Norwegian therapeutics company Algeta ASA closed its Series A round, raising \23 million (US$29 million) to advance its lead product candidate in the treatment of bone metastases stemming from prostate cancer.

"This is our first international fund raising," said Thomas Ramdahl, CEO of Oslo-based Algeta, which previously brought in money from Norwegian investors. "We've raised about \31 million altogether."

The Series A included new investors Stockholm, Sweden-based HealthCap, London-based Advent Venture Partners and West Conshohocken, Pa.-based SR One Ltd. They joined existing investors Selvaag Venture Capital, NorgesInvestor and Marlin Verdi AS, all of Oslo.

"Most of the money will be aimed at the development of our lead product, Alpharadin," Ramdahl told BioWorld Today. The cash is expected to sustain the company for about three years, moving Alpharadin "through Phase II and maybe initially into Phase III."

Alpharadin, described as a bone-seeking radiopharmaceutical based on the alpha particle emitter radium-223, is in a 60-patient Phase II trial for skeletal metastases in prostate cancer. The product is designed to accumulate in bone metastases, where it kills tumor cells by local alpha irradiation.

"When cancer cells grow," Ramdahl said, the increased metastases "cause an increase in radium in cells," and that is what Alpharadin targets.

Algeta intends to first evaluate the product in prostate and breast cancer, which account for about 80 percent of the estimated 1.5 million patients worldwide suffering from bone metastases, though Ramdahl said the company also might evaluate Alpharadin in advanced lung cancer and renal cancer.

Following Alpharadin, the company's pipeline includes preclinical programs, all involving the use of alpha particle emitters in metastatic ovarian cancer and soft-tissue tumors, as well as a monoclonal antibody program.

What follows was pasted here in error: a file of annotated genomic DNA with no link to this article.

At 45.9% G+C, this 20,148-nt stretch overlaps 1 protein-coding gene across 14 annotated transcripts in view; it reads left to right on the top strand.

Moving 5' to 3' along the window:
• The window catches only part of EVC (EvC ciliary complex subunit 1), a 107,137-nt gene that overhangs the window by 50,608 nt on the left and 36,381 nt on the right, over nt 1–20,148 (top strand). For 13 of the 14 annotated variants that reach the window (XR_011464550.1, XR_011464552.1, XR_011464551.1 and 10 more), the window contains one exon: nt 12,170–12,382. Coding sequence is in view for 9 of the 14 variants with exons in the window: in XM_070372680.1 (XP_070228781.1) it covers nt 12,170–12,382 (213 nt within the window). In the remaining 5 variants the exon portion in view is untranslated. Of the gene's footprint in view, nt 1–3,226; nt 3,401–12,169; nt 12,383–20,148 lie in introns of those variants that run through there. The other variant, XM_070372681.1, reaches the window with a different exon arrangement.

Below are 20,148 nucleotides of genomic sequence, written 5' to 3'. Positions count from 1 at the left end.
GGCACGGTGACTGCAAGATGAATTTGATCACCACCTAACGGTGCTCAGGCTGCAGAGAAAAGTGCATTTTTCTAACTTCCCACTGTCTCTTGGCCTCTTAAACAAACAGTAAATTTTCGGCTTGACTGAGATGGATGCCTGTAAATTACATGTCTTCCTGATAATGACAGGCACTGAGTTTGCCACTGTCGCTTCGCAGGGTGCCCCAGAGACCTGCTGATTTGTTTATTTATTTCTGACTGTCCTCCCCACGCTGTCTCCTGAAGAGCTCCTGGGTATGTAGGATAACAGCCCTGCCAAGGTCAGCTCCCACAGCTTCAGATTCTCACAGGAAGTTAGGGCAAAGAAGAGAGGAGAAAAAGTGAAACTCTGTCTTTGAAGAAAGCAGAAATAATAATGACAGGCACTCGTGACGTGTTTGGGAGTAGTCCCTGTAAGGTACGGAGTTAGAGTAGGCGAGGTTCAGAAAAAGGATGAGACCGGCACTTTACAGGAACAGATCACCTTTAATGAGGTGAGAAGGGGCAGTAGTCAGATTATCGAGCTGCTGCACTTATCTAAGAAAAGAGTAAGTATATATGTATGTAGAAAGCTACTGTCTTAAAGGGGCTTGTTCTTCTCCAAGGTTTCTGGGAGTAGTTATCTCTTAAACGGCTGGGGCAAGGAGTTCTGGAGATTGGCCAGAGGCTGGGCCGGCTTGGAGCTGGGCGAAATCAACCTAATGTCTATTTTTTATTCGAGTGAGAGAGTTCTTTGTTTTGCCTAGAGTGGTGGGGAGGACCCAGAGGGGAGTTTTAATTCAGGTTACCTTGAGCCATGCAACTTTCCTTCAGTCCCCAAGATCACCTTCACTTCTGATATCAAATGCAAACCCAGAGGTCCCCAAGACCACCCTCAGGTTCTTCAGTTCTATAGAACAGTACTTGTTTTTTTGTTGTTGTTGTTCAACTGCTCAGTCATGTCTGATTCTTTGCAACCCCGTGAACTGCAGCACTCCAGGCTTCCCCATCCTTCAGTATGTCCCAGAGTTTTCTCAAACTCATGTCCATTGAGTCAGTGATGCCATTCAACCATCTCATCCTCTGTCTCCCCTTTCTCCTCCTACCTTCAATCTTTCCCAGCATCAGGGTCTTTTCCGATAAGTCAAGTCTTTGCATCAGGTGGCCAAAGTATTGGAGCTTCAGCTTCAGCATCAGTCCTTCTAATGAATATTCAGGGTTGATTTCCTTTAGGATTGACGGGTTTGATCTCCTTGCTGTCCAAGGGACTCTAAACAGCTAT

Algeta, formed in 1997, spent its first years securing patents to its discovery and development platform, with much of the technology stemming from work completed by company founders Roy Larson and Oyvind Bruland in radiochemistry and radiation biology. That work led to the discovery of alpha emitters in therapeutic candidates, which, in early research work, demonstrated the ability to selectively target cancer cells with minimal toxicity to surrounding healthy tissue, Ramdahl said.

Results of a Phase I trial of Alpharadin showed that the drug could be administered repeatedly with a minimum of side effects. That safety profile, along with the drug's specificity in targeting cancer cells, could give it an edge over existing therapies, he added.

If approved, the product could have "a number of possible markets," Ramdahl said, depending on how many indications Alpharadin is able to treat. "Similar products have a range of market sizes," he added, naming Basel, Switzerland-based Novartis AG's Zometa, a bisphosphonate, as an example. He estimates that product "has a market of about $1 billion."

As Algeta moves closer to Phase III development and potential marketing of Alpharadin, the company likely will look to partner.

With 10 employees, "we're not a large company," Ramdahl said, though Algeta completes clinical trials and conducts most of its own discovery and development work, with the assistance of local academic institutions, such as the Norwegian Radium Hospital.

"We're also looking to strengthen our management team with the addition of a chief medical officer and a chief business officer," he added.

The company appointed three new members to its board in connection with the Series A round: Per Samuelsson, a partner at HealthCap; Patrick Lee, general partner at Advent; and Kent Gossett, principal at SR One.

London-based BioScience Managers Ltd. advised Algeta during the financing.